Jonah is furious. “I knew this would happen! That’s why I didn’t go in the first place.” For Jonah knows in his heart that God is exactly as he describes himself in Exodus: “The Lord, the Lord, a God merciful and gracious, slow to anger and abounding in steadfast love and faithfulness, keeping steadfast love for thousands, forgiving iniquity and transgression and sin” (34:6–7, ESV). But Jonah didn’t want his name attached to the Ninevite redemption.

So our petulant prophet sulks away and sits just outside of the city. God provides him with the shade of a castor tree to soothe him, and he’s happy. But when God sends a worm to eat the tree and take the shade away, and then sends a scorching wind to boot, Jonah is consumed with a rage that verges on suicidal.

It seems the worm that ate the tree has become the worm of self-centeredness, and nothing eats at the roots and branches of faith quicker than that. And then the chapter ends with an unanswered question from God—an effective literary device. It makes me wonder if the question might be meant for you and me, the readers.

In paraphrase: If you can change your feelings so quickly about a tiny plant from joy to pity in a single night—a plant that you did not create—can I not change my mind about the Ninevites who have just become newborns in faith?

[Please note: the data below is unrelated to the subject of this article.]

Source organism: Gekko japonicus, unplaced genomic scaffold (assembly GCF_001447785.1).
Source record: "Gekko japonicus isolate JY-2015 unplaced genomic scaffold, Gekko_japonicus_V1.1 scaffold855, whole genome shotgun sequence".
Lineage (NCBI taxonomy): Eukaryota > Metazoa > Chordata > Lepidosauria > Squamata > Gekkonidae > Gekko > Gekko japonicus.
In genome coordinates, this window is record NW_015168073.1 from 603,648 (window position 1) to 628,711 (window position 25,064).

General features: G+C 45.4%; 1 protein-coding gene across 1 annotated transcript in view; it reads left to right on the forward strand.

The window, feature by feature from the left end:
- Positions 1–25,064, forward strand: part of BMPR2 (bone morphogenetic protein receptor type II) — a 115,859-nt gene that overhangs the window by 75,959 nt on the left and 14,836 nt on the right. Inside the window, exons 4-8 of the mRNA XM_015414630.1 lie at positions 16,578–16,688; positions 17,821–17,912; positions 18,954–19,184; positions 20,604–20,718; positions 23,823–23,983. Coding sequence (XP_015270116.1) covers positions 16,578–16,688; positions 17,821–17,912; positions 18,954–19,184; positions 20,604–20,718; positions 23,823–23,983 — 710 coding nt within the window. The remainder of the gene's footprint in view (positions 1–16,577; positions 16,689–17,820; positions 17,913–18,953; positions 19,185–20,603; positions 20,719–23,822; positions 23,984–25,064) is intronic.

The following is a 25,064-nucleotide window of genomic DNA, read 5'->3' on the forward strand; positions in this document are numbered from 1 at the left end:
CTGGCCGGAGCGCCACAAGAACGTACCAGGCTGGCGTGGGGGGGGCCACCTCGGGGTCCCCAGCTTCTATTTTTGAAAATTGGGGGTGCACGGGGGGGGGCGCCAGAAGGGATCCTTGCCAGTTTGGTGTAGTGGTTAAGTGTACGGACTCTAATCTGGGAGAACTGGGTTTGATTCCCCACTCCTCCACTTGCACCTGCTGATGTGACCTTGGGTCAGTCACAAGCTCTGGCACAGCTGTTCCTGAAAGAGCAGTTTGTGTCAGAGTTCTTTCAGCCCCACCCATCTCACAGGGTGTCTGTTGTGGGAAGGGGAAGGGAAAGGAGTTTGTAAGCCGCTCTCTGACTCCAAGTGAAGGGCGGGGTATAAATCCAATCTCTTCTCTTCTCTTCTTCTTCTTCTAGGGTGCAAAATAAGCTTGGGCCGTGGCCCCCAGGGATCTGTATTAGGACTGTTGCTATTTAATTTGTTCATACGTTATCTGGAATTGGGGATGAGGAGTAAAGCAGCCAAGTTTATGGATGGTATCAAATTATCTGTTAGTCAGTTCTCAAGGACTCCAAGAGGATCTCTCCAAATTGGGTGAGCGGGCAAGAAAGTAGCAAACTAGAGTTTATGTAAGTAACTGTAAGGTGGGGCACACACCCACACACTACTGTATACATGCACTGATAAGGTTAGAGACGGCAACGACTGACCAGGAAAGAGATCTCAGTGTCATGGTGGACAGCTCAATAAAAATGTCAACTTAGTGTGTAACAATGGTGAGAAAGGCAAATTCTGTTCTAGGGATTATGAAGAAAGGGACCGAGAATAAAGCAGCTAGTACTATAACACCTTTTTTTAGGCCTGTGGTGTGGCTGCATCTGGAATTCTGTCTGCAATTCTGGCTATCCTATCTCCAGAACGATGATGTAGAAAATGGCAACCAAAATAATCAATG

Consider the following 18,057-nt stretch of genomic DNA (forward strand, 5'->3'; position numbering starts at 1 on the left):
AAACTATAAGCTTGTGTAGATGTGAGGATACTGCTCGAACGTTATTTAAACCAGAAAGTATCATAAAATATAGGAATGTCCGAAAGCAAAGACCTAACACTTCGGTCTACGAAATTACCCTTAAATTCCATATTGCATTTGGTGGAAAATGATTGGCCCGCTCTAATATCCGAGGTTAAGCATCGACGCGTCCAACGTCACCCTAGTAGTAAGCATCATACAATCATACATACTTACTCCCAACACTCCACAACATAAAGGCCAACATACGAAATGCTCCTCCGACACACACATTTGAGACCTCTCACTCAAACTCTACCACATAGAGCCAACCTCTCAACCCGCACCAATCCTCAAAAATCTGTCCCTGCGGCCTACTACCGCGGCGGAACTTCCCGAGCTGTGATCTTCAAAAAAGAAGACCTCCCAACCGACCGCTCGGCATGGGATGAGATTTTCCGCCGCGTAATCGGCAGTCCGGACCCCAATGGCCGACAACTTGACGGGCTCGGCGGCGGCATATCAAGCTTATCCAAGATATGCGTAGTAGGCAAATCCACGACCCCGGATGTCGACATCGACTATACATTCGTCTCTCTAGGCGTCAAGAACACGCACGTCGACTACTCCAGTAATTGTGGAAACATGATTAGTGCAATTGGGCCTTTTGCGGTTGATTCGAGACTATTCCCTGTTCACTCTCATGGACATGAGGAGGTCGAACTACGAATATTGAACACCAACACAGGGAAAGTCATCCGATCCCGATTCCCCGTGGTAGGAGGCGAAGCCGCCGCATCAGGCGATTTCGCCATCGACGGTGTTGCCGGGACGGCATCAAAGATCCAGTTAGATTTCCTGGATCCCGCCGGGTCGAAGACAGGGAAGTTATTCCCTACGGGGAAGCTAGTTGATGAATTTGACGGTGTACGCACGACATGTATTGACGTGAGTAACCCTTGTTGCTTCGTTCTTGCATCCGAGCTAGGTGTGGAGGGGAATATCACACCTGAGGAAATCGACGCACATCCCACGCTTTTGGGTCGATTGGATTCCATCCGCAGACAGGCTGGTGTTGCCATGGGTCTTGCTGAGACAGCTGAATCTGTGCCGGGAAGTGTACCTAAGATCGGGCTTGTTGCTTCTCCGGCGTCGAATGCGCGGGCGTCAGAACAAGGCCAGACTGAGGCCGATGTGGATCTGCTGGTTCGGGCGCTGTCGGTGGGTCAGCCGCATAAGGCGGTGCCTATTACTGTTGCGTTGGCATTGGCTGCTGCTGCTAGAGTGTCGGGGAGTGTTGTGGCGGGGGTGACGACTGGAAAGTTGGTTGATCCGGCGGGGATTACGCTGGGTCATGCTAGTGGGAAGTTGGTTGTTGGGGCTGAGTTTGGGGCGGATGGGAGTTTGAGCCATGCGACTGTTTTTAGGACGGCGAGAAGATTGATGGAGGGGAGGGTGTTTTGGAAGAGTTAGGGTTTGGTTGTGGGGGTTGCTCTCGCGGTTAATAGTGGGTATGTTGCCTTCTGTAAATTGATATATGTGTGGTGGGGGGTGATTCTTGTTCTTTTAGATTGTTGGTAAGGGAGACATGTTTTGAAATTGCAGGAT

In its day, the book of Jonah must have marked an incredible paradigm shift for the Israelites—ever God’s chosen people, but ever trying to coexist in an expanding world of ideas and religions, of ideologies and theologies, and trying to make sense of God’s seeming shifting favor. I believe it is why Jonah tries so hard to change God’s heart, whereas the Ninevites work to change their own. For a paradigm shift is certainly easier if one surrenders completely.

Here’s my take away: The book of Jonah shows me that there exists in each and every person—and their animals, apparently—a latent potential to connect to some kind of “source” regardless of your or my personal conception of what that should look like or for whom you or I think is worthy of it. For aren’t we “all members one of another” (Eph. 4:25)? How absurd of me to think that I can apply limits to God’s mercy. How strange I would rue your homecoming! When I forget God’s magnanimity, when I have too little concern for our corporate sense, our common destiny, when I become myopic and self-absorbed, when I wish to deny others the grace I have so freely received, when I forget that God is the cure of all our souls, then God labors to rouse me from this petty stupor just as he did with Jonah.

You can be certain that it is God who tries to wake us. It is God that sends the storms but then in equal measure calms the seas. God sends the fish of death and the fish of rebirth. He sends the bush and then withers it away. God calls us again. And again. God uses everything and anything at hand that will bring us all to back God. And so God is love.

“Wake up,” he is saying. “Do not go back to sleep! Snap out of it! All hands on deck! Raise the mainsail. There are yet more fish in the sea.”